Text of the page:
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Herc the Merc    I don't like Airbus either   11/7/2006 5:23:59 PM
But the new A310 and 320 are ok-- Nothing like a Boeing, all American muscle. Zoom in perfect comfort. Cadillac of the skies.
 
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Danton74       11/7/2006 6:53:56 PM
Ahem, yes. FedEx makes a sound business decision - is that your point? Oh, no, the title of this thread is Airbus Sucks so you must work for Boeing, right? Or perhaps you know someone who does.
 
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TAC II       11/8/2006 7:11:29 PM
Qantas Orders Additional A380 Aircraft
 
 
 
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TAC II       11/8/2006 7:12:30 PM
Qantas Orders Additional A380 Aircraft
 
 (Source: Qantas; issued Oct. 29, 2006)
 
SYDNEY, Australia --- Qantas Airways announced today that it had placed firm orders for eight more Airbus A380s, the world’s largest passenger aircraft.  
 
The Chief Executive Officer of Qantas, Mr Geoff Dixon, said the order increased the airline’s commitment to the A380 to 20 aircraft, to be delivered between August 2008 and 2015.  
 
Mr Dixon said the A380 was clearly the most suitable aircraft for Qantas to deploy on dense longhaul routes from Australia to the United States, the United Kingdom, Continental Europe and possibly the Middle East.  
 
"Our decision to increase our order has been made after an extensive review of the recent problems at Airbus and the delivery schedule delays of the A380.  
 
"We are convinced that these problems relate to industrialisation issues at Airbus and will be remedied, and in no way relate to the technical capacity of the A380.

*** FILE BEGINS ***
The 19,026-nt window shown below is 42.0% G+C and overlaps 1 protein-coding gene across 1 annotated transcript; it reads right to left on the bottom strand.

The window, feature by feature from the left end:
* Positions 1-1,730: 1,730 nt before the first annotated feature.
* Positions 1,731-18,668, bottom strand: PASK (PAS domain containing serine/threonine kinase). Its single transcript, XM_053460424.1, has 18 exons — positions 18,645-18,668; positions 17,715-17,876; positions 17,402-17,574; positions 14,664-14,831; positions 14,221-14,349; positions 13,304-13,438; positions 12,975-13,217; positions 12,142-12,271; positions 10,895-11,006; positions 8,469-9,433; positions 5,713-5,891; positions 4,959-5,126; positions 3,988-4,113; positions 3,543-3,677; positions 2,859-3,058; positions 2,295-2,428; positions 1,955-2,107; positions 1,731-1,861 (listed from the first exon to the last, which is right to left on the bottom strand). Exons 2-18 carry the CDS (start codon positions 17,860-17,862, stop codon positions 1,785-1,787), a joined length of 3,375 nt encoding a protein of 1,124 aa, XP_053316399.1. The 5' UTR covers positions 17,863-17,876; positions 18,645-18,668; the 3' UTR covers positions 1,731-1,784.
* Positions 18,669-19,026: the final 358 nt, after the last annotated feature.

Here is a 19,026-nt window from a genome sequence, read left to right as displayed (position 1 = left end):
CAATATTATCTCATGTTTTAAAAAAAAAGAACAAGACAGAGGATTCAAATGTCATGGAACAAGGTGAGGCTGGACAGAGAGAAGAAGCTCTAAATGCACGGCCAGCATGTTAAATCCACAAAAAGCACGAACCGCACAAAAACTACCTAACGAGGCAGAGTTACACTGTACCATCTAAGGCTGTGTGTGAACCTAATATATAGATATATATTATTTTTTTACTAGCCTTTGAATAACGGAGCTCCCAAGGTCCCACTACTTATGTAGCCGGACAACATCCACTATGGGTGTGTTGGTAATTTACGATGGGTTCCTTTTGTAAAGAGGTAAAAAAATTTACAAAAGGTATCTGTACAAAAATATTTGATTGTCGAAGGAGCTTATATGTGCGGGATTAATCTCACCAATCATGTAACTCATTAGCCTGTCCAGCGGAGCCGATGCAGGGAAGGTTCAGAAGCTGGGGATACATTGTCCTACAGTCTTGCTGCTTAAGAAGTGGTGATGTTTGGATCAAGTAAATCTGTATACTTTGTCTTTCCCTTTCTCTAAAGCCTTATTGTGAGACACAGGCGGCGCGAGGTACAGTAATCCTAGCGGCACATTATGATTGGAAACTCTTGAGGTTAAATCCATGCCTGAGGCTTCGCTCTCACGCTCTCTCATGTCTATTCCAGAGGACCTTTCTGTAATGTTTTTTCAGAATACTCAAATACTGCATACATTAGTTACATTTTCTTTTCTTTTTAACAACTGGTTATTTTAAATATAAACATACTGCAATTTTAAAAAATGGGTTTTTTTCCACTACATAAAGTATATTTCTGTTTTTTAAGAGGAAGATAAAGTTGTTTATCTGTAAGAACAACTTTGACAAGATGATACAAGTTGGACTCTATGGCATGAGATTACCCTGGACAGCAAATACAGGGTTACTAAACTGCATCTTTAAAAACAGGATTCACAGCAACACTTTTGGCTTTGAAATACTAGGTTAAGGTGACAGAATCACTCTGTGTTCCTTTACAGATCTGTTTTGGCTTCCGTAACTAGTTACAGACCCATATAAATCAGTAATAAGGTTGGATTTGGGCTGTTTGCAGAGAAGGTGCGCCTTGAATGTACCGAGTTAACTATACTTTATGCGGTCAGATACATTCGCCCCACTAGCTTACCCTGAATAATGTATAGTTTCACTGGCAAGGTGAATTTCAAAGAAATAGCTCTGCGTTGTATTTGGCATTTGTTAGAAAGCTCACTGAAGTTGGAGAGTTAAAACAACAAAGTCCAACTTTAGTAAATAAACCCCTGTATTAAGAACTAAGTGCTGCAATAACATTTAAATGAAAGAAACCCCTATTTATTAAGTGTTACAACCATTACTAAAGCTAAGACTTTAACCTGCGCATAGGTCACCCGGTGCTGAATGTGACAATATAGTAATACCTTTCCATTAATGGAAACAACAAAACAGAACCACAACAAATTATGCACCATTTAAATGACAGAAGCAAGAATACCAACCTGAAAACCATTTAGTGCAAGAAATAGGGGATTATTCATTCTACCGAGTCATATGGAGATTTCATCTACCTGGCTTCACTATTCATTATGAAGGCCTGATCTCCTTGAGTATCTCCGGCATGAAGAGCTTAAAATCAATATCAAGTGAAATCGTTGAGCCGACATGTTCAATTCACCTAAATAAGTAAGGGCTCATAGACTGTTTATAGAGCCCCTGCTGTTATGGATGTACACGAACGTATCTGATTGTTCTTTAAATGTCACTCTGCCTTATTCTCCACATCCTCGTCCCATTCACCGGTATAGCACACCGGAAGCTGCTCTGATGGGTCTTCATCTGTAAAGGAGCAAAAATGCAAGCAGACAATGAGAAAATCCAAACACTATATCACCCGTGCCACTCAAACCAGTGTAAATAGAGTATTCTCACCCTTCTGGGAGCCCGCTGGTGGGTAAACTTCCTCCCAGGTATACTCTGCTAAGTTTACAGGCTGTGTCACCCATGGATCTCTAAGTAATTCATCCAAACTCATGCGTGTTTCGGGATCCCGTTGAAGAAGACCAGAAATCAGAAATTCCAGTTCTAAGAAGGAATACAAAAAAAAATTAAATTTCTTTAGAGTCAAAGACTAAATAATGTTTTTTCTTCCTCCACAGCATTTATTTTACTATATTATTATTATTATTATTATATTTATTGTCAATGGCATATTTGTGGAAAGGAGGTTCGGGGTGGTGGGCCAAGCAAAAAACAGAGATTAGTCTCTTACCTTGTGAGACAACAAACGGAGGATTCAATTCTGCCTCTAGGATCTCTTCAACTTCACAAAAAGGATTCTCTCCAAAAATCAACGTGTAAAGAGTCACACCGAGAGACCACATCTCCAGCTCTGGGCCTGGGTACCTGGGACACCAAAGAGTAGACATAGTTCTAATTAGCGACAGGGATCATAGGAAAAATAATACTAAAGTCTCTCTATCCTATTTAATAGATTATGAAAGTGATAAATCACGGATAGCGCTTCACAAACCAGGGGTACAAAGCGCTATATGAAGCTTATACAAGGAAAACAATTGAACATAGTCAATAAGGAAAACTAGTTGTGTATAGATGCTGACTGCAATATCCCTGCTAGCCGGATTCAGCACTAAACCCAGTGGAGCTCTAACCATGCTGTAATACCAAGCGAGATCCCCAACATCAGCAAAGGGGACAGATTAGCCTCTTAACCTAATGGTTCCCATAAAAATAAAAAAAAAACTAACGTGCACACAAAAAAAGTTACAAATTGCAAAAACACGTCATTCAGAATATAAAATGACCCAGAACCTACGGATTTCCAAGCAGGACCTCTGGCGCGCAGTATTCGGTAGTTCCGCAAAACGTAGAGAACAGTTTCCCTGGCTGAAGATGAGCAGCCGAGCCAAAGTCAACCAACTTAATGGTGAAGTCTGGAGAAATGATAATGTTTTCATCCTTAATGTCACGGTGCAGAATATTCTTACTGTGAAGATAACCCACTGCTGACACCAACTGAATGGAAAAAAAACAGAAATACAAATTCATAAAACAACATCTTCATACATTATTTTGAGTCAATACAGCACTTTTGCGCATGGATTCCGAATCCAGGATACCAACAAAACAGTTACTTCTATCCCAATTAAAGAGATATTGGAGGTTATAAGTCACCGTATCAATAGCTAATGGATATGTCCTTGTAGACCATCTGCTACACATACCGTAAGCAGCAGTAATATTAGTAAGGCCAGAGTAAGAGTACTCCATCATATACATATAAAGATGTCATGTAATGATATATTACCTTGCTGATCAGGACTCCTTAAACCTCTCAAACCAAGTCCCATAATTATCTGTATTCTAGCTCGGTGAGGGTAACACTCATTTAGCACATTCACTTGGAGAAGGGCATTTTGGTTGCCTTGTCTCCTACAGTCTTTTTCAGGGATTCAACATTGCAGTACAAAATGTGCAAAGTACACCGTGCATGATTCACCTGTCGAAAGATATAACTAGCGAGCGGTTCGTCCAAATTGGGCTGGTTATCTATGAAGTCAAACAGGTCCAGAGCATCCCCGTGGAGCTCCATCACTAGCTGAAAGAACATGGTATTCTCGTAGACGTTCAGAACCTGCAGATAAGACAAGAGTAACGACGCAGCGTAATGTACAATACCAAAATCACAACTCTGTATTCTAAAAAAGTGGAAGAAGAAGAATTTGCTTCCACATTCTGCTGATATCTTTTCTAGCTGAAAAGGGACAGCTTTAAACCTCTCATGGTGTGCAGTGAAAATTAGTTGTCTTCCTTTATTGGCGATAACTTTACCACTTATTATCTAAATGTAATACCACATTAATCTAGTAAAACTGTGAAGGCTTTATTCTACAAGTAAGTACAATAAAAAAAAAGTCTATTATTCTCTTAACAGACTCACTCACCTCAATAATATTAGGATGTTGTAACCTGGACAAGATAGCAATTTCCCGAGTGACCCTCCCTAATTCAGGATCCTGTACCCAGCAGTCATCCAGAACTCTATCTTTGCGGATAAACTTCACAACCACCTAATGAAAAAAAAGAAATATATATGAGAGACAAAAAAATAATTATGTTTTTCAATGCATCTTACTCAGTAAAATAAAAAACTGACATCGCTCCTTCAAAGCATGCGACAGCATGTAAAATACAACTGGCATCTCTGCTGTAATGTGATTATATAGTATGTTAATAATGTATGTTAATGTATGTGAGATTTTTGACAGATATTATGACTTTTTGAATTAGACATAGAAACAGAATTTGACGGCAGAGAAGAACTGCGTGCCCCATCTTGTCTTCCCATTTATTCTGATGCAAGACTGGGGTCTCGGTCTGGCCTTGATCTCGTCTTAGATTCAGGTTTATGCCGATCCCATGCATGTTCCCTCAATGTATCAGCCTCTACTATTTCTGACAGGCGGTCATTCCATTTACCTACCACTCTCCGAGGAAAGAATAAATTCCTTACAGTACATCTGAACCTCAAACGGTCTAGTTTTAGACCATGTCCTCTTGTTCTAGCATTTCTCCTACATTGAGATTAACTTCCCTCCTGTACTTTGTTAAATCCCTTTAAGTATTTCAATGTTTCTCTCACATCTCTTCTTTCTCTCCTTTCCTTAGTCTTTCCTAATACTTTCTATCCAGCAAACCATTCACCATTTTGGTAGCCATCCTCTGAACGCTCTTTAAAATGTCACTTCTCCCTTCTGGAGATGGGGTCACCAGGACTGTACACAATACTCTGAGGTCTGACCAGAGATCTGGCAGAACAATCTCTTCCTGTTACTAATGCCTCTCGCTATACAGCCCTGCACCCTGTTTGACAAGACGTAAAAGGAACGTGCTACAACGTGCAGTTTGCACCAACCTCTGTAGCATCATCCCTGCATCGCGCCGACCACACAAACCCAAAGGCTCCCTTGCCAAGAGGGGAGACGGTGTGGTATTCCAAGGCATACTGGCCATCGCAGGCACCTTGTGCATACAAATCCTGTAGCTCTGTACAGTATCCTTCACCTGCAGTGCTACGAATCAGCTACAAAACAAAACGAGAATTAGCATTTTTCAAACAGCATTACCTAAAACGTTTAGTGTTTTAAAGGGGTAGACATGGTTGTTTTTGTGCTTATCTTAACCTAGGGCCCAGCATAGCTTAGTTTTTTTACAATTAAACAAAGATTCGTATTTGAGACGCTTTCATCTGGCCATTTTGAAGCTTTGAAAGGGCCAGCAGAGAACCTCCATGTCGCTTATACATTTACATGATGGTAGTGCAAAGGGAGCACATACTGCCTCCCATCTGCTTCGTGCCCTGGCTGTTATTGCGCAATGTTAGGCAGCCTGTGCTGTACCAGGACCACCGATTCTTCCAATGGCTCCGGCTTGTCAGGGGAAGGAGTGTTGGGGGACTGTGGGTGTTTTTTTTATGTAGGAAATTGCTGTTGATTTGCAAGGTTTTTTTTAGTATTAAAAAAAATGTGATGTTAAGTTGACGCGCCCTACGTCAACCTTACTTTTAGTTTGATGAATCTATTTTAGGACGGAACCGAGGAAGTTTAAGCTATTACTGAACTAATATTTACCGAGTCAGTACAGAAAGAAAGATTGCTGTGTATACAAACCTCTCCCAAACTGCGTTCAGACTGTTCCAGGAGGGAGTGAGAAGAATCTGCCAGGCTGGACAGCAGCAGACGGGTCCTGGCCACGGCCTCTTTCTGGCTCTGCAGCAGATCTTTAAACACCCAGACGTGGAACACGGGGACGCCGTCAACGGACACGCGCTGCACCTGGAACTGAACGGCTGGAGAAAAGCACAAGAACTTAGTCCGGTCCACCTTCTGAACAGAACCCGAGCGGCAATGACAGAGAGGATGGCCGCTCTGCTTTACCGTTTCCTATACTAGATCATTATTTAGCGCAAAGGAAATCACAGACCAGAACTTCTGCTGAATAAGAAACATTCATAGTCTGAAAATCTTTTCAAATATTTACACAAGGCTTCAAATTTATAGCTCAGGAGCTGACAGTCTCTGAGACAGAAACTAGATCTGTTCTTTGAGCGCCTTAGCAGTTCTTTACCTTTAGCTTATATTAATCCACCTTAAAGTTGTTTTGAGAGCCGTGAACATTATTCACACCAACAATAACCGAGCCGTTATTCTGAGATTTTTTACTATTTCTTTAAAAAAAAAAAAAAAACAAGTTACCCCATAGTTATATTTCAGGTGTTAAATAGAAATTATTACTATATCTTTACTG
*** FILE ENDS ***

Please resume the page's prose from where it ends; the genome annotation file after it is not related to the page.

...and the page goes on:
"The A380 has breakthrough technology and everything we have seen reinforces our view that it is the best available aircraft for Qantas.  
 
"It will provide unprecedented comfort and space, as well as meeting our payload and range requirements."  
 
Mr Dixon said Qantas had made an original order for 12 A380s with options for a further 12 aircraft in 2000.  
 
"We have negotiated an attractive ‘package’ to firm up an additional eight A380s. The package also includes an additional four A330-200 aircraft which will help Qantas mitigate capacity concerns associated with the delay of the airline’s first A380s.  
 
"The four A330-200s will be delivered between December 2007 and December 2008."  
 
Mr Dixon said the terms of the new contract provided, among other things, protection against any further delay in the A380 delivery schedule and slide rights in the event of changed circumstances.  
 
He said the Qantas Board believed the new aircraft order gave the Qantas Group long term certainty of supply of the world’s most up to date aircraft.